In subsequent years, Nita’s son Ari and his friends joined as camp counselors. “One summer, my son Noah was the counselor for the boys who stayed on Noah’s Ark!”

Nita later assisted in developing and counseling at the Teen Camp. 

The first Angel Care was formed in 1999. “Rick Rose knew an AIDS Caregiver facilitator named Sally Fischer who flew in from New York to facilitate,” Nita said. She and her parents were participants. Her beloved brother Jeff passed in 1989 at thirty-seven from metastatic osteosarcoma of the jaw after a seven year remission. “Angel Care with Sally was so healing for the three of us,” Nita said. “My Mother was able to openly express her pain and resentments to group members she’d just met! We all gained insight and tools to help us cope with our sadness.”

Nita told Lolly that with her counseling group therapy experience she could facilitate Angel Care, and soon she was running the group. That was in 2001, and for the next eighteen years Nita facilitated 33 groups that served 418 caregivers. “In 2009 we held a reunion for all the participants who had attended groups up to that point. It was a phenomenal turnout and the caregivers were treated like royalty.”

“My ideas for Angel Care were to encourage creative expression, nonjudgmental acceptance and witnessing, bonding, empathy, respect, comraderie, trust, coping strategies, and wholistic education,” Nita said.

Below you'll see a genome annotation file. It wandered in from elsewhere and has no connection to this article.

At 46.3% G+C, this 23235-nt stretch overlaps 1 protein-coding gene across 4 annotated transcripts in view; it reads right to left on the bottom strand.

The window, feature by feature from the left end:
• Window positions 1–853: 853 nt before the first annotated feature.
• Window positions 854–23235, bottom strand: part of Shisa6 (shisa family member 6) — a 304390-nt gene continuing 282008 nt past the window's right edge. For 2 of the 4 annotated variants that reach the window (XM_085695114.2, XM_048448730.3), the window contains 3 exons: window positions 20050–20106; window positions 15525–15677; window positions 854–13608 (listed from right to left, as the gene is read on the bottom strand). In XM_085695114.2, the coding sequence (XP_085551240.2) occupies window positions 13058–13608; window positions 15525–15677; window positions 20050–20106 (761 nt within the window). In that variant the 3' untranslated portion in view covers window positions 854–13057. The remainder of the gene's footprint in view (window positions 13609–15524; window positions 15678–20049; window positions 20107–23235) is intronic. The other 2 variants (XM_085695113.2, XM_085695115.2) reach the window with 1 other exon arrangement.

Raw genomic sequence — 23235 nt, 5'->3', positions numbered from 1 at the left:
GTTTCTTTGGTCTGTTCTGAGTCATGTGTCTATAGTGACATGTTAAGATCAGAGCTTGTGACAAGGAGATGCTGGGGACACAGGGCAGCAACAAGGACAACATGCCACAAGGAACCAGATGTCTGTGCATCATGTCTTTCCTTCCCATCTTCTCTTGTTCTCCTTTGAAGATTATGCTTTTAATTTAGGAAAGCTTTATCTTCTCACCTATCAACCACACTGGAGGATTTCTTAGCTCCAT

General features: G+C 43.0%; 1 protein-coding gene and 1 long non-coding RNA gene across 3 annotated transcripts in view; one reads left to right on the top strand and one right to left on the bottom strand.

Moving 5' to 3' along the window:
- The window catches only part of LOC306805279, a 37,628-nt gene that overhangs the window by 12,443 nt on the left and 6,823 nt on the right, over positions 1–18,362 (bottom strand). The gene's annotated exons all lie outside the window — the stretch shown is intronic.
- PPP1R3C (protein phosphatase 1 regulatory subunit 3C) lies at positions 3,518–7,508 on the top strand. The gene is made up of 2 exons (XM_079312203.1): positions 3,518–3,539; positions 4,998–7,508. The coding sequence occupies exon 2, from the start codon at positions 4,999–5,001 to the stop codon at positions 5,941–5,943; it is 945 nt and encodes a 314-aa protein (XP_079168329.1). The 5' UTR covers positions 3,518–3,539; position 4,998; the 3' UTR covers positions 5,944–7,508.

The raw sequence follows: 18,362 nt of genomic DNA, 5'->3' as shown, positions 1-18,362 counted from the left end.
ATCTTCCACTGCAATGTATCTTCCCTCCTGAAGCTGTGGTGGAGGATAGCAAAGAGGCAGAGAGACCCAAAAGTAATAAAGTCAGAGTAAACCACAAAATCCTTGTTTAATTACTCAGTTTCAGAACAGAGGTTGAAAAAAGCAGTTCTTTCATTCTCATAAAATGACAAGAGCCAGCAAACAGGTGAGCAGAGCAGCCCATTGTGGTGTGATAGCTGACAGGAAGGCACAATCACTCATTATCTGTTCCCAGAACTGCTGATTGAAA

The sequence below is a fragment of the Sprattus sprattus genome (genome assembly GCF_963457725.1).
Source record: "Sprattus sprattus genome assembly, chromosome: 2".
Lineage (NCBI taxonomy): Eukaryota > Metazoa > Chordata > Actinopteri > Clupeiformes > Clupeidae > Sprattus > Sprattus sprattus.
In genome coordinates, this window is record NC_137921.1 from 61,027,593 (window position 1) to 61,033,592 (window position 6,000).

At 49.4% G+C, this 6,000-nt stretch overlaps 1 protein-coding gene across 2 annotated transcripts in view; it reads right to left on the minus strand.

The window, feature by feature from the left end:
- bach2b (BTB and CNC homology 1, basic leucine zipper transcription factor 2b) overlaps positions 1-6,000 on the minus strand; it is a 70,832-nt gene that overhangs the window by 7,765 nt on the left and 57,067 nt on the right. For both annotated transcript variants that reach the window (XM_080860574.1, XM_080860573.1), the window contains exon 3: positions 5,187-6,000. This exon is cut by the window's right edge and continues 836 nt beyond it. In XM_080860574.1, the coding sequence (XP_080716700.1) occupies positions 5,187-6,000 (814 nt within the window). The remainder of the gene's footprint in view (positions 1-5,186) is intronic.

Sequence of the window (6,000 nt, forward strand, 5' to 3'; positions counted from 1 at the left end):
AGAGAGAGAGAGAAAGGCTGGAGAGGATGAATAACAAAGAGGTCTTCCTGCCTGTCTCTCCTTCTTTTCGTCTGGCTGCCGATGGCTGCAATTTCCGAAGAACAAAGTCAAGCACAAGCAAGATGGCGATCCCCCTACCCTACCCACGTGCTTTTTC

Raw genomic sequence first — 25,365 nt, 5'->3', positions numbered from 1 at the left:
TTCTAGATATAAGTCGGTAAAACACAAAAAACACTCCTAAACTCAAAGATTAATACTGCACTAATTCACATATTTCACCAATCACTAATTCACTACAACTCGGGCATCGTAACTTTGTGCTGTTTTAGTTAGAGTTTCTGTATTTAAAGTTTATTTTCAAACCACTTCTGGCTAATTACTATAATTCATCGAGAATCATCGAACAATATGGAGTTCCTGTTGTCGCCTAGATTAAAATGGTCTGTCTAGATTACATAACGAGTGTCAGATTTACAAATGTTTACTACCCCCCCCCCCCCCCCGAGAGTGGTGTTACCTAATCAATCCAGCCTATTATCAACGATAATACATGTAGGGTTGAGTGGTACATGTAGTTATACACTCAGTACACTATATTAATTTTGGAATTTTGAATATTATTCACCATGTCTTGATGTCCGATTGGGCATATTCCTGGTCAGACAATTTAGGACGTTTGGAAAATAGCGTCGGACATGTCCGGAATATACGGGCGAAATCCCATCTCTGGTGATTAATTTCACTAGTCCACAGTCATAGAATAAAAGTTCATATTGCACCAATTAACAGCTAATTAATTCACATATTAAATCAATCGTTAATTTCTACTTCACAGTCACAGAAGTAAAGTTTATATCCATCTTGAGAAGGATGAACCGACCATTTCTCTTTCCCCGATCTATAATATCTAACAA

“The Angel Care program was a gift to all who attended and a gift to me. I learned so much from each group. The last few years we allowed some caregivers to repeat the experience if we had room in the groups. It was a privilege that I will cherish forever.” 

Nita also wrote articles for AOMS Magazine. “My early articles focused on the health of the body with regard to nutrition, hydration, sleep, cell development and repair.” Most of Nita’s articles were inspired by clients, personal challenges, healthy new age philosophies, and inspirational people in her life. 

Some of Nita’s fondest memories include experiencing happy, carefree children at camp,  dancing, singing, making tree pictures that became notecards, costume parties, swimming and boating, and teen group emotional sharing. 

“Angel Care gave its participants the experience of bonding between caregivers, sincere and respectful support for one another, and humor as a healing emotion,” Nita said.

Other great memories include the Golf outing award and fundraising dinner, where Ric talked about Nita’s dedication and sincere love of AOMS and Angel Care. “Ari and Noah surprised me at the dinner! They drove from Milwaukee to be with me for my recognition and tribute for Angel Care and drove back the same evening. The best surprise of my life!”

“Volunteering with AOMS is a rewarding endeavor,” Nita said. “Everything AOMS does is done with care, love, quality, and thought. AOMS is quality in every program and fundraiser. AOMS is the real deal!”  


Healing Angels Spring 2019

By Tracy Hengst

Cancer survivors joined together for our June Healing Angels Program Retreat, held at Wilderness Hotel-Wisc Dells!

As with all of our healing angels retreats, participants start out the weekend as strangers – but as the weekend wraps up, they’ve helped each other to get over mountains and across lakes.  We shared experiences, heard about resources, learned new techniques and most importantly, continued in the healing process.

A Life Changer

Support for Angel On My Shoulder comes from far and wide. Currently living in Sarasota, Florida, Austin DeGroot remains committed. The son of Bill and Sue DeGroot, Austin has three sisters, Breanna, Erica, and Amanda.